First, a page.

The history of Ginger goes back over 5000 years when the Indians and ancient Chinese considered it a tonic root for all ailments. While Ginger originated in Southeast Asia, it has a long history of being cultivated in other countries. At an early date it was exported to Ancient Rome from India. It was used extensively by the Romans, but almost disappeared from the pantry when the Roman Empire fell. After the end of the Roman Empire, the Arabs took control of the spice trade from the east. Ginger became quite costly like many other spices. In medieval times it was commonly imported in a preserved form and used to make sweets.
Ginger (Zingiber officinale) is a warming spice and comes from the same family as cardamom and turmeric. It has been used in Asian food for centuries. It also became a popular spice in the Caribbean where it could be easily grown. In the 15th century, Ginger plants were carried on ships which is probably how they were introduced to the Caribbean as well as Africa. Today ginger is grown throughout the tropics.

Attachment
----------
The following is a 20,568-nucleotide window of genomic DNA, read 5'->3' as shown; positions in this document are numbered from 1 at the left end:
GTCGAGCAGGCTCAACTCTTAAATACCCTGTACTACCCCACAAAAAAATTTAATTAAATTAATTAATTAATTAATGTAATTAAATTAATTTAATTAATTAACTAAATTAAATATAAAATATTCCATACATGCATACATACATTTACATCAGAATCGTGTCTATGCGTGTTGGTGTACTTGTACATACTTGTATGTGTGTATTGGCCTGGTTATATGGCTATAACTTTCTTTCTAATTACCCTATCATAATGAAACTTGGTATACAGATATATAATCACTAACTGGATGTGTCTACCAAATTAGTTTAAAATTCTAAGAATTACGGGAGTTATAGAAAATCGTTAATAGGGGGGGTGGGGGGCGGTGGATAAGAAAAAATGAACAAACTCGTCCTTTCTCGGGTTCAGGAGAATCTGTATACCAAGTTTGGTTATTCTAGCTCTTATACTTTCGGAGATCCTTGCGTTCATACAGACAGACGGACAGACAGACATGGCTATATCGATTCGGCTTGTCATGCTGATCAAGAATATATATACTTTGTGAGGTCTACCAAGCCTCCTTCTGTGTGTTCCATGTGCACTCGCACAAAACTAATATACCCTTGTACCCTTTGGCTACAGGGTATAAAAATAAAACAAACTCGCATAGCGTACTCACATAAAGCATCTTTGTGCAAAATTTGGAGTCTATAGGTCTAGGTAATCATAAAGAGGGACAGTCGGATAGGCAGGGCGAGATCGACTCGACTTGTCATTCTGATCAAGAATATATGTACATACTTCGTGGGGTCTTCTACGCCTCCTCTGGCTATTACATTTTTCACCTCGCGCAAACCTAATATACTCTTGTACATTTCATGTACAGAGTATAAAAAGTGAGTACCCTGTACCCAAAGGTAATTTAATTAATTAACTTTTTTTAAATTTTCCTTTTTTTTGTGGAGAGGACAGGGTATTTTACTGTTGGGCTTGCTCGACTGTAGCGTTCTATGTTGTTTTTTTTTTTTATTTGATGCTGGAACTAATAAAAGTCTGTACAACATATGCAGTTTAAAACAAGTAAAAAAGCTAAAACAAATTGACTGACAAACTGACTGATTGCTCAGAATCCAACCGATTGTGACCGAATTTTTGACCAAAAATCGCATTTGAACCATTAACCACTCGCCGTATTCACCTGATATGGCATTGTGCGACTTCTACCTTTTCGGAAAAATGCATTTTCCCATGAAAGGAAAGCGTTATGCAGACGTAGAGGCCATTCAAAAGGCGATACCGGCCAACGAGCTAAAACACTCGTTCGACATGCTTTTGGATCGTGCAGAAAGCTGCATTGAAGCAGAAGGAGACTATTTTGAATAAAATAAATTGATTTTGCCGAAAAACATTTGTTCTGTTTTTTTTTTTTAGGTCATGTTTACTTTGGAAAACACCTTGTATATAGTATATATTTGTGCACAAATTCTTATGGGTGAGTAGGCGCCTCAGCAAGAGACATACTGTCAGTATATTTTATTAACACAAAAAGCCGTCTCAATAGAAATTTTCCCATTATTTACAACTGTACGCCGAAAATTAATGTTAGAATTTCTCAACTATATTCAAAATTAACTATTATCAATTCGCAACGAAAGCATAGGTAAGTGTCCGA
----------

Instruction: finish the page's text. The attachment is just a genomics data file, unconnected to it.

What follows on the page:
It is only in recent years that ginger has become more valued as a spice than for it’s medicinal properties. Even so, in western countries it has been used to add taste to buttermilk drinks as far back as the 11th Century AD. Widespread use in foods did not occur until roughly 200 years later when ginger was used in cooking meats and in ginger pastes. It is said the Queen Elizabeth I of England invented the gingerbread man, which became a popular Christmas treat.
Ginger has been a trading commodity longer than most spices. But it came into its own during the 13th and 14th centuries. When the Arabs traveled to Africa and Zanzibar, they planted the rhizomes thus spreading the cultivation of this great herb. Today, Ginger can be found in any grocery store and purchased for a few dollars, but back in the 14th century a pound of Ginger held a value equal to that of a whole live sheep!